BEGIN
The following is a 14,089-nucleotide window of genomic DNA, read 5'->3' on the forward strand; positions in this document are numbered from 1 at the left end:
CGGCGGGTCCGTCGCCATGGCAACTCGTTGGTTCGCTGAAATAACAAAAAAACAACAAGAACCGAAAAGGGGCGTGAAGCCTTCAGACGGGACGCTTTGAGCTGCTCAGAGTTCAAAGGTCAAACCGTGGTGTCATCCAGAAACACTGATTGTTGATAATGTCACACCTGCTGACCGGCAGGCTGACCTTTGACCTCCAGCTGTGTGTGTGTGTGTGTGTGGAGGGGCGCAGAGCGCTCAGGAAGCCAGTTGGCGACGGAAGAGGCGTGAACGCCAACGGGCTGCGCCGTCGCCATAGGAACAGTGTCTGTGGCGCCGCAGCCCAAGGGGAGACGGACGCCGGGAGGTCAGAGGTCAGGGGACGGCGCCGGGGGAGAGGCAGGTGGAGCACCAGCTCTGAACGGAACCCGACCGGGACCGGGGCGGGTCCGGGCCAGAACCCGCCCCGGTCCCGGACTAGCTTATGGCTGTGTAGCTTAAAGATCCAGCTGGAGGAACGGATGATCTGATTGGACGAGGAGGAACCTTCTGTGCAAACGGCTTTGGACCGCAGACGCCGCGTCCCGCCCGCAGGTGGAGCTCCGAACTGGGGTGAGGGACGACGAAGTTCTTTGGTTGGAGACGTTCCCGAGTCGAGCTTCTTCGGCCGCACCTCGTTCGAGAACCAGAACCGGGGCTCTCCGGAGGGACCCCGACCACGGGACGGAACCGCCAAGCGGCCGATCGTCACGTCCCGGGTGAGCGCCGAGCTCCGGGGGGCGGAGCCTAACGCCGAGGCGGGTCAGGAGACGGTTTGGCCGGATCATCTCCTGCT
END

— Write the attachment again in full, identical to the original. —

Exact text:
The following is a 14,089-nucleotide window of genomic DNA, read 5'->3' on the forward strand; positions in this document are numbered from 1 at the left end:
CGGCGGGTCCGTCGCCATGGCAACTCGTTGGTTCGCTGAAATAACAAAAAAACAACAAGAACCGAAAAGGGGCGTGAAGCCTTCAGACGGGACGCTTTGAGCTGCTCAGAGTTCAAAGGTCAAACCGTGGTGTCATCCAGAAACACTGATTGTTGATAATGTCACACCTGCTGACCGGCAGGCTGACCTTTGACCTCCAGCTGTGTGTGTGTGTGTGTGTGGAGGGGCGCAGAGCGCTCAGGAAGCCAGTTGGCGACGGAAGAGGCGTGAACGCCAACGGGCTGCGCCGTCGCCATAGGAACAGTGTCTGTGGCGCCGCAGCCCAAGGGGAGACGGACGCCGGGAGGTCAGAGGTCAGGGGACGGCGCCGGGGGAGAGGCAGGTGGAGCACCAGCTCTGAACGGAACCCGACCGGGACCGGGGCGGGTCCGGGCCAGAACCCGCCCCGGTCCCGGACTAGCTTATGGCTGTGTAGCTTAAAGATCCAGCTGGAGGAACGGATGATCTGATTGGACGAGGAGGAACCTTCTGTGCAAACGGCTTTGGACCGCAGACGCCGCGTCCCGCCCGCAGGTGGAGCTCCGAACTGGGGTGAGGGACGACGAAGTTCTTTGGTTGGAGACGTTCCCGAGTCGAGCTTCTTCGGCCGCACCTCGTTCGAGAACCAGAACCGGGGCTCTCCGGAGGGACCCCGACCACGGGACGGAACCGCCAAGCGGCCGATCGTCACGTCCCGGGTGAGCGCCGAGCTCCGGGGGGCGGAGCCTAACGCCGAGGCGGGTCAGGAGACGGTTTGGCCGGATCATCTCCTGCT